Four molars were obtained, which were found in exact relative position to the tusks. So soft were the bones that all further digging only provoked sighs of disappointment. Of course, the position of the two tusks indicated that of the skull. We tried carefully to uncover the head so as to save it, but in vain. The spade took up a spit of dark substance which proved to be the arched forehead of the brute, which also crumbled away after a short time. But a wonderful story that short time told. This high-vaulted forehead might please some amateur phrenologist, but as a cerebral indicator of intellect it was an immense fraud. It was the genuine elephant forehead, "only more so." On cleaning it, by gently pulling out certain tufts of fine roots and vegetable fiber, this great piece of bone was literally honeycombed with air-cells, each one big enough to hold a hickory-nut. These were the extraordinarily developed frontal sinuses.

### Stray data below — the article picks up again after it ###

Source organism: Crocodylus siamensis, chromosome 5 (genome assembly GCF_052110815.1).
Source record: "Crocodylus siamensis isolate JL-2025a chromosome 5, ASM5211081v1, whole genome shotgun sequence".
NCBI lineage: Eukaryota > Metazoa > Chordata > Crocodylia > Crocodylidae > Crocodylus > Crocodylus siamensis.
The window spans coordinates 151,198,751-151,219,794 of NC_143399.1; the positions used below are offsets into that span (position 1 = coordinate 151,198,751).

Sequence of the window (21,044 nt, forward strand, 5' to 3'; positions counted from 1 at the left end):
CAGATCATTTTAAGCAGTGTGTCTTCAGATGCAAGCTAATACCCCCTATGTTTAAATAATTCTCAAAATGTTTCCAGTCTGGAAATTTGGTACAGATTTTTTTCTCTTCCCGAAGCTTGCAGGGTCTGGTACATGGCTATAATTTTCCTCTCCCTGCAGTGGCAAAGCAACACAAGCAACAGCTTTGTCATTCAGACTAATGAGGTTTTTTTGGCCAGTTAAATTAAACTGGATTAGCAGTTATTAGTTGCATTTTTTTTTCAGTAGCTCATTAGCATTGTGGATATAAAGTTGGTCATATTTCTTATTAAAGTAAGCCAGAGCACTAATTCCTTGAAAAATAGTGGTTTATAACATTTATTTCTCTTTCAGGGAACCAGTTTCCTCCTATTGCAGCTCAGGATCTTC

But a word about the tusks. The two were in the normal position, as of the animal lying on its right side, with the back toward the ancient stream. The ditcher had nearly destroyed one of the tusks by attempting to get it out before my arrival. The upper one, that is, the left tusk, had lost all that portion which had been cut through by the ditching. There was in the side of the ditch enough visible before the uncovering to show that the destruction had taken away much of the base, being nearly all that part of the tusk containing the pulp-cavity. The surface of the soil was carefully removed, and measurements taken. The part uncovered was four feet four inches long. Between this and the place of insertion in the skull was about eighteen inches—and for insertion two feet should be allowed—when the entire length of each tusk would be seven feet eight inches, and the weight of the ivory in each hardly less than two hundred pounds. The tusks had a slight upward curve.